The CT5 isn’t what you think.

The 2022 Cadillac CT5-V Blackwing just made its long-awaited debut, and after a two-year gap since the last CTS-V, many enthusiasts are wrongly comparing this new model to the 2021 BMW M5. While the outgoing CTS competed against the 5 Series, Cadillac positioned its new CT5 sedan as a roomier rival to the 3 Series. So, while the standard CT5-V competes against the M340i, the Blackwing model squares up to the new 2021 BMW M3.

After two generations of the CTS-V rivaling the M5, it may seem strange for the CT5-V Blackwing to now rival the smaller M3. But enthusiasts who recall Cadillac’s history may remember that the original first-generation CTS-V directly competed against the E46 M3 in the mid-2000s. With a brand-new V model and a redesigned M3 arriving in 2021, this turn-of-the-century rivalry has been reignited.

Front Angle ViewCadillac

Rear Angle ViewCadillac

Design: An On The Nose Winner

BMW and Cadillac took vastly different approaches when turning their luxury sport sedans into aggressive track weapons. Ever since the M3 and its two-door M4 sibling debuted, no one can stop talking about its massive kidney grille. There’s a chance that we could all learn to love the M3’s gapping schnoz, but most will agree that the Caddy is the better-looking vehicle.

In its transformation to become a Blackwing model, Cadillac almost played it too conservative with the styling. Past V cars were known for their mafia hitman levels of lunacy, but the CT5-V Blackwing is an understated sleeper car. Aside from some subtle bodywork changes, the Blackwing could be mistaken for the standard CT5-V. We’ll take subtle and elegant over absurdly polarizing.


Rear ViewCadillac

Straight-Ahead AngleBMW

Aft ViewBMW

Interior: Track And Luxury

After introducing M models of basically every model in the lineup, BMW had a repeatable formula to create the M3’s interior. Take a base 3 Series, then throw in some nicer seats, a sportier steering wheel, a new shift lever, and some other performance accents. Drivers who want the sportiest experience will want to opt for the M carbon bucket seats, which are available for $3,800.

Having taken a short break since the ATS-V and CTS-V, Cadillac hasn’t shown any signs of rust when crafting a performance-oriented interior that’s also luxurious. Like the M3, the CT5-V Blackwing is available with racing seats utilizing premium leather and carbon-fiber backing. The Blackwing also gets a unique high-performance steering wheel with a V button that will place the car into a pre-configured drive mode.


Front SeatsCadillac



Transmissions: Keep The Manual Alive

Manual transmissions are a dying breed, but BMW and Cadillac are committed to keeping them alive for as long as possible. BMW decided to make the base M3 manual-only, so buyers who want the eight-speed automatic transmission must opt for the more powerful M3 Competition model, sending power to an xDrive all-wheel-drive system.

Cadillac is slightly different, offering a new six-speed Tremec manual as the standard transmission option or an optional 10-speed automatic. Buyers who opt for the manual will receive a 3D-printed shifter medallion mounted on the gear lever, and the first 500 manual owners will also get a unique serialized plaque.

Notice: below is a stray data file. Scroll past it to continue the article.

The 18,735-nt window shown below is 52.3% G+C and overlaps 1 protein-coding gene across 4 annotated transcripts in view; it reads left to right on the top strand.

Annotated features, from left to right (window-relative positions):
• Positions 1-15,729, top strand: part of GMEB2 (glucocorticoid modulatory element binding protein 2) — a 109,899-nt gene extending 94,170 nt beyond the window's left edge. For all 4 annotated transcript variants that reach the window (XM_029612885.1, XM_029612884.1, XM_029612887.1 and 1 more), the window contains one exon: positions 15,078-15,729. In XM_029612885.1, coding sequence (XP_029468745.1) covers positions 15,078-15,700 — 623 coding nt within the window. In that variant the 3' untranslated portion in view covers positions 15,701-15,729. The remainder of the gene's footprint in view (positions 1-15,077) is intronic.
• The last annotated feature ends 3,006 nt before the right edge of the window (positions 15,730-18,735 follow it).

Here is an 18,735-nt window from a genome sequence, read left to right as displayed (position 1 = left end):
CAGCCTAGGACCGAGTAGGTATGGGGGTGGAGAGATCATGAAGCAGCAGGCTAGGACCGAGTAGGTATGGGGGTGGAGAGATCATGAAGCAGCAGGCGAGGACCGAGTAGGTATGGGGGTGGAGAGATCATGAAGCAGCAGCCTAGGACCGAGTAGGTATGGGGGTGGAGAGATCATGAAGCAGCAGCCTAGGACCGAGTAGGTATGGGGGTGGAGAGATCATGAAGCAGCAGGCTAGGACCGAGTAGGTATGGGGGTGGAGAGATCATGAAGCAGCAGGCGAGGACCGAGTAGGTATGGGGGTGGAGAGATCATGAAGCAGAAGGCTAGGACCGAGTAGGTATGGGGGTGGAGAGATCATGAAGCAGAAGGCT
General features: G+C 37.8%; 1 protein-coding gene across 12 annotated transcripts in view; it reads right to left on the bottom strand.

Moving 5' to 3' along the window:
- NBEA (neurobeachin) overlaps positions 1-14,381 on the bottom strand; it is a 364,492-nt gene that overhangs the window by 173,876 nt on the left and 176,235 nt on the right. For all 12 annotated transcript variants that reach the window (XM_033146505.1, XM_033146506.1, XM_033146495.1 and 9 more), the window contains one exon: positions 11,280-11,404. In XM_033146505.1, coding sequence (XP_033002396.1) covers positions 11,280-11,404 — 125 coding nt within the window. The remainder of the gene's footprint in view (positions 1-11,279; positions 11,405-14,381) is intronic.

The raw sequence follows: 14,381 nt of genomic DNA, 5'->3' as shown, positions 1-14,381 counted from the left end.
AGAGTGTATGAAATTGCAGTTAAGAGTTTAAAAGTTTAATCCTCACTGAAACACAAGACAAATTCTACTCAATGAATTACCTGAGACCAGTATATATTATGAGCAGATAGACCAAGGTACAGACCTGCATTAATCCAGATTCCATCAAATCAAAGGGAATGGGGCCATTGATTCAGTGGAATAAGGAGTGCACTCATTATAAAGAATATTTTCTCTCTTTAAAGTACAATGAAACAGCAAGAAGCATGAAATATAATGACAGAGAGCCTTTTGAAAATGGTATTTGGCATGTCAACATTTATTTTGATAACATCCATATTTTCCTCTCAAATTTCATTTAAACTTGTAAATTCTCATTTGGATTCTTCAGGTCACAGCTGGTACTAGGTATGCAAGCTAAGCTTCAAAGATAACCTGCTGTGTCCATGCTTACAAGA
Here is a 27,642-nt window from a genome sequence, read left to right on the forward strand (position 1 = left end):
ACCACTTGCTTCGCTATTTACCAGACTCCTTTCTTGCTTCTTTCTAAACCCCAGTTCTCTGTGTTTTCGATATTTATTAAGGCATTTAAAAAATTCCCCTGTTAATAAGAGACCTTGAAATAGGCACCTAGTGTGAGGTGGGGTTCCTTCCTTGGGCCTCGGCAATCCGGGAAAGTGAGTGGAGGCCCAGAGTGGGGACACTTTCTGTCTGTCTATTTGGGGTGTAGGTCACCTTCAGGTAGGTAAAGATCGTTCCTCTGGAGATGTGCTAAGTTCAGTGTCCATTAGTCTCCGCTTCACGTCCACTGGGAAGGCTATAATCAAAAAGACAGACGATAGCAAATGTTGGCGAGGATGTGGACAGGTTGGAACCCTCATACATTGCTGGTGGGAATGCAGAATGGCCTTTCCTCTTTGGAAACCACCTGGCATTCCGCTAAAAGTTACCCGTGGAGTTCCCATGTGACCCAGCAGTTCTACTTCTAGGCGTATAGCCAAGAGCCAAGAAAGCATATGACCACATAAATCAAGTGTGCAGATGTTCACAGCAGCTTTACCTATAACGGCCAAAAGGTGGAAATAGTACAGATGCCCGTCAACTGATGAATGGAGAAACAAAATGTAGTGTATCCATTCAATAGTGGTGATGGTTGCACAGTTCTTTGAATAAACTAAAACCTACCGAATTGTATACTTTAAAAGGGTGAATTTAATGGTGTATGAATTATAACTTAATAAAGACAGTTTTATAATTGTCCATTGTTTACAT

Gear ShifterBMW

Performance: Punching Above Weight

BMW offers the M3 in two performance outputs, while Cadillac only sells the CT5-V Blackwing in one configuration. The M3 produces 473 horsepower in its base guise, sending power to the rear wheels only through a six-speed manual transmission. In Competition guise, the M3’s 3.0-liter twin-turbo inline-six is dialed up to 503 hp going out to AWD through an eight-speed automatic. With the additional power and front-driven wheels, the M3 Competition takes 3.8 seconds to hit 60 mph compared to 4.1 seconds in the base car.

Cadillac blows BMW away on power with 668 hp coming from a 6.2-liter supercharged V8. Since the power only goes out to the rear, though, the 0-60 mph time isn’t much quicker at 3.7 seconds. The CT5-V Blackwing is much faster, topping out at 200 mph versus 155 mph in the M3 (180 mph with the M Driver’s Package).

The CT5-V Blackwing actually produces more power than the M5 CS (627 hp), the most powerful variant of the M5. Perhaps this is why many enthusiasts see the Caddy as an M5 rival more than an M3 competitor. But since the M5 CS has AWD, it hits 60 mph much quicker in only 2.9 seconds.





Sizing: Apples To Oranges

Comparing the CT5-V Blackwing to a BMW is not the simplest task. With a 116-inch wheelbase, the CT5 sits only one inch shorter wheel-to-wheel compared to the BMW 5 Series and a whopping four inches longer than a 3 Series. In terms of overall length, the CT5 stretches 193.8 inches, which is significantly longer than the 3 Series (185.7 inches) but not quite as expansive as the 5 Series (195.8 inches).

The CT5-V Blackwing slots into a grey area between the M3 and M5 where BMW doesn’t offer a similarly-sized vehicle. This gives the CT5 superior rear legroom (37.9 inches) versus the 3 Series (35.2 inches). In fact, the CT5 has more rear leg space than the 5 Series (36.5 inches) as well.

Pricing: M3 Money For M5 Power

Like with its exterior and interior measurements, the 2022 CT5-V Blackwing falls into a middle ground between an M3 and an M5. The base M3 starts at $69,900, while the M3 Competition costs $72,800. The Cadillac is significantly more expensive, starting at $84,990, but there will be plenty of overlap after factoring in BMW’s pricey options.

Meanwhile, the M5 exists in a different stratosphere with a $103,500 base price. The M5 CS costs a whopping $142,000, much more than even a fully-loaded CT5-V Blackwing. Just as it did with the original CTS-V, Cadillac wants to give buyers M5 performance and practicality for M3 money, with an American V8 flavor.